Oral care for the teeth is important for everyone. One should brush twice and floss at least once daily, and schedule a visit with the dentist at least twice per year. One concern that people might have is that their teeth turn a different color and no longer stay white. Why does this occur and is it a serious problem? Read on to know everything there is about discolored teeth.
Ways Teeth Can Lose their Whiteness
Teeth can get discolored and lose their brightness in a number of ways. They are as follows from most to least likely:
Aging – Teeth are bound to lose their whiteness due to each tooth’s mineral structure. This condition is more prevalent when a person gets old.
Food and drink – Teeth can also get discolored simply by eating and drinking certain food items. With bacteria that comes from food items, they can change the color of teeth. Even healthy food items like fruits are known to do this.
Tobacco – Tobacco products are also known to stain parts of the teeth, and also cause fluorosis and other enamel problems. This can cause a tooth to permanently become discolored.
Medications – Some medications can also discolor teeth, but they may or may not list this as a side effect. If you are taking a medication and are concerned about it possibly changing your teeth’s color, find out online if this may be the case. Your family dental in Prince George may instruct you to stop taking the medication.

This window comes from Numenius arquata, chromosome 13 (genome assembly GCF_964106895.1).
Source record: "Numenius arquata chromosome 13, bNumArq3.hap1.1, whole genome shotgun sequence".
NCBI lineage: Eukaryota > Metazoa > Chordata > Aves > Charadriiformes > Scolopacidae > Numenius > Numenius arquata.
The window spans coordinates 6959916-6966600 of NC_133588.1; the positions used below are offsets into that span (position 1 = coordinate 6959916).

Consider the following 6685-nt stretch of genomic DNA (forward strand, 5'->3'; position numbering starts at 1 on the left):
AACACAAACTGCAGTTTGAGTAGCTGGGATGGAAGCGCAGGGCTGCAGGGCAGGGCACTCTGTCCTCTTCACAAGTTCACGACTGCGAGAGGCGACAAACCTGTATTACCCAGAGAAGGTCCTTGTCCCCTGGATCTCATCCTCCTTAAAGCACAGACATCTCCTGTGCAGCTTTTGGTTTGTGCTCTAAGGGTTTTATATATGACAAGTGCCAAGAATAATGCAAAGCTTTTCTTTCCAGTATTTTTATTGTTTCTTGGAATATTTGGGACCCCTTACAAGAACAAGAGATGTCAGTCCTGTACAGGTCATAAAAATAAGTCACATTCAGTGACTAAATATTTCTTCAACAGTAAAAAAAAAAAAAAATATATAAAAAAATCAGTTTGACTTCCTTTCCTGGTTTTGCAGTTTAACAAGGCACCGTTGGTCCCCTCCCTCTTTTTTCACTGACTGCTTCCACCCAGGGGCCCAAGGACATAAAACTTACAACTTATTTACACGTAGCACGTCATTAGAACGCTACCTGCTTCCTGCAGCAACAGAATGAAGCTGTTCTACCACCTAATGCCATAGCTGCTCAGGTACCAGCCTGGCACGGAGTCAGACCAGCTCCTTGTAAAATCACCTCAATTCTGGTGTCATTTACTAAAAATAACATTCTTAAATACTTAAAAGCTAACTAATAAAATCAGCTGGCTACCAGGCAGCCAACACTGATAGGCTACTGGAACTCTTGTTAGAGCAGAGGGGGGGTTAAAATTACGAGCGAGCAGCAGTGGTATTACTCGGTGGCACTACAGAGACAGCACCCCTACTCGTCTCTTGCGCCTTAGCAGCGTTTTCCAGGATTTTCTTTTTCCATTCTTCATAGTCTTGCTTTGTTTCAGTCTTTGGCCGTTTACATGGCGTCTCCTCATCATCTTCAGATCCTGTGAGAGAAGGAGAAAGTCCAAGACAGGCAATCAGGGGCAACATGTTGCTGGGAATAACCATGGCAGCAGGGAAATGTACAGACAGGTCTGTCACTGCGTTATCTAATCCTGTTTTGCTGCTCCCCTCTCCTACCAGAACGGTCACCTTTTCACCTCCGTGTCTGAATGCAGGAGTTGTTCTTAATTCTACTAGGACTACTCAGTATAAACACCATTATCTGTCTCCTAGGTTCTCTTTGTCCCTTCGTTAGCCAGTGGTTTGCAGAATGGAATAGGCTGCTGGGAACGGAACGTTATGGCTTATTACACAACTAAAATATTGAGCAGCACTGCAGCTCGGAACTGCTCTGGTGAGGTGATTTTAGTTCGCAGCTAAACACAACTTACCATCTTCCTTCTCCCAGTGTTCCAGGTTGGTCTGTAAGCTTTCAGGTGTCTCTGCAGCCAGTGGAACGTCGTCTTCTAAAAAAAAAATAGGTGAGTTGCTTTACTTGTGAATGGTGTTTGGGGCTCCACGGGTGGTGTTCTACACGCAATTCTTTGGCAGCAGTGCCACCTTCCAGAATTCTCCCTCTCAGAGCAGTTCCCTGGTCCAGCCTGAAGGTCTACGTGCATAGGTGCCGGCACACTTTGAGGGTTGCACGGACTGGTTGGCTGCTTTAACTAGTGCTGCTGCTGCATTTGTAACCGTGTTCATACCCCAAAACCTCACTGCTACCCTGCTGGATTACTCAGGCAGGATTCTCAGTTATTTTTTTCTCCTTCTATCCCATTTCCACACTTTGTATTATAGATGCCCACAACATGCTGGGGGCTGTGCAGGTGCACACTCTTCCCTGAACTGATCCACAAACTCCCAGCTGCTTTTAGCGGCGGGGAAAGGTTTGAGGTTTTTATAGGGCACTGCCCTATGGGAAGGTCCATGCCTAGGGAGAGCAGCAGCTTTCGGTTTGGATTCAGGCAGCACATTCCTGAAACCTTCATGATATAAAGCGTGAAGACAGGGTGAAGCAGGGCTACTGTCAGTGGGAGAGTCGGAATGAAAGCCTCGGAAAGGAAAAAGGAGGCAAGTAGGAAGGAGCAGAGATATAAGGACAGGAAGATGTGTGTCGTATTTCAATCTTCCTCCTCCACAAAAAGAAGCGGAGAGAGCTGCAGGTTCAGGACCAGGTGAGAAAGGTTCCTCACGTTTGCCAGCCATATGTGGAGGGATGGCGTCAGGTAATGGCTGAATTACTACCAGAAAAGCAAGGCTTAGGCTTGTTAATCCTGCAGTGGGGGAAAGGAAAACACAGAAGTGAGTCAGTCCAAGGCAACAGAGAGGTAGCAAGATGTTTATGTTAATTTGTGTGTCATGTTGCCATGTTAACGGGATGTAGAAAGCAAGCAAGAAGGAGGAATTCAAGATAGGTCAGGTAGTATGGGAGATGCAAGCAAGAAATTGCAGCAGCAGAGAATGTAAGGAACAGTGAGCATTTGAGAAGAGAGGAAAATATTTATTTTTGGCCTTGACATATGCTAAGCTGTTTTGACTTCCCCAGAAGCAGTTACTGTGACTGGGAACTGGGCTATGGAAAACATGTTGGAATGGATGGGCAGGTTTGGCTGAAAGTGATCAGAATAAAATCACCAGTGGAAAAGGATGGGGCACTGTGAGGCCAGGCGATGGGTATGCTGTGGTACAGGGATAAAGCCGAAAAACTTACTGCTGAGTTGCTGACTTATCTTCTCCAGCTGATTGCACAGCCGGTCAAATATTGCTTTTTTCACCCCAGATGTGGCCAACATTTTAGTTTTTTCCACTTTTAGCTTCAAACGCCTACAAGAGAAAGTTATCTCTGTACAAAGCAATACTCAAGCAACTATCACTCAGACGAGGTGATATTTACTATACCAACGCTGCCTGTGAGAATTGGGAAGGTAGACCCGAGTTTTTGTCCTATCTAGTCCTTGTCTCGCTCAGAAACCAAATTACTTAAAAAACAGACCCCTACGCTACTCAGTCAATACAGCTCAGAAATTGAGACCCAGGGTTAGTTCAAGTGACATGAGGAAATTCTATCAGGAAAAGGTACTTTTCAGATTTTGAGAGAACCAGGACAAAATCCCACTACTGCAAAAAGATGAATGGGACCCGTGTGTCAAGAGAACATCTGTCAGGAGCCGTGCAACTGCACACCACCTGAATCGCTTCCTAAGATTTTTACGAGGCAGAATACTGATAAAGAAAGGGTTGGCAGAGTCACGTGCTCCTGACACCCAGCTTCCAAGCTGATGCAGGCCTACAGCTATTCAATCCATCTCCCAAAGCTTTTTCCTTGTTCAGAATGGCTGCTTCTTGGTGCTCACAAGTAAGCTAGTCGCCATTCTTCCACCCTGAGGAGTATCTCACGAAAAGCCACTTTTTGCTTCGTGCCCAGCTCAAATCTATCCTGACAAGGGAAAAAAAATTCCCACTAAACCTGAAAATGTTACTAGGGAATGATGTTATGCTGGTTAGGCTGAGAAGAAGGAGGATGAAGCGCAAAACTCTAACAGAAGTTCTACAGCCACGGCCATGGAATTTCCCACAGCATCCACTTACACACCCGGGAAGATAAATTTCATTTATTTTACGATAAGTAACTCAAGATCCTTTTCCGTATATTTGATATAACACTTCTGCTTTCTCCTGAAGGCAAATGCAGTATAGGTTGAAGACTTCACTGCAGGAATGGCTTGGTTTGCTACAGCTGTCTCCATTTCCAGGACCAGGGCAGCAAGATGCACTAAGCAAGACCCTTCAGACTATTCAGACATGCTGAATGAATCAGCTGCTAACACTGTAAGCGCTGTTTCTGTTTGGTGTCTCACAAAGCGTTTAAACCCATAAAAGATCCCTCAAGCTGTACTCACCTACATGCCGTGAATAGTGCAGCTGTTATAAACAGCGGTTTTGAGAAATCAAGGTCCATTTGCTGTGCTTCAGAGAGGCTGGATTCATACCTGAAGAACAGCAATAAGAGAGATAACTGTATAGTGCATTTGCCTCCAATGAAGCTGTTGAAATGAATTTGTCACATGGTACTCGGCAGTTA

Methods That You Can Whiten Your Teeth
There are a number of ways in which you can restore your teeth’s brightness. Many of them involve the help of your local dentist with one of his or her procedures. For the best possible procedure for your teeth, the dentist will examine them and consider your dental history, x-rays, and gums and tissue.
Dentists might even use a specialty shade guide to determine the shade of your teeth now and project which shade your teeth may be in after the procedure. Depending on the procedure done, your teeth could be around two to seven shades whiter.
The two most frequent procedures for teeth whitening are accelerated and internal bleaching.
Accelerated bleaching involves a layer of special peroxide gel that is spread over your teeth. For up to 20 minutes, the gel remains in your mouth while the gels get activated with a unique lighting laser that can shorten the whitening process. If the procedure is successful, you can have a set of teeth that look brand new. The problem with accelerated bleaching is that it’s a very costly procedure, and because it is considered a cosmetic treatment, your insurance might not be able to cover it.
Internal bleaching involves bleach that is applied to inside each of your teeth. This is something that happens in the later stages of root canal therapy. These teeth get discolored from the treatment when they fill with blood and other fluids. What a dentist does to whiten the tooth is to drill a hole up to the tooth’s pulp chamber. Next, the gel used in accelerated bleaching will be inserted inside the tooth. The whitening agent is then sealed, which will have to be replaced eventually. While this is mandatory in root canal, this procedure is available to all patients that want long-lasting whitening. The caveat is that this has to be done for each tooth instead of all at once.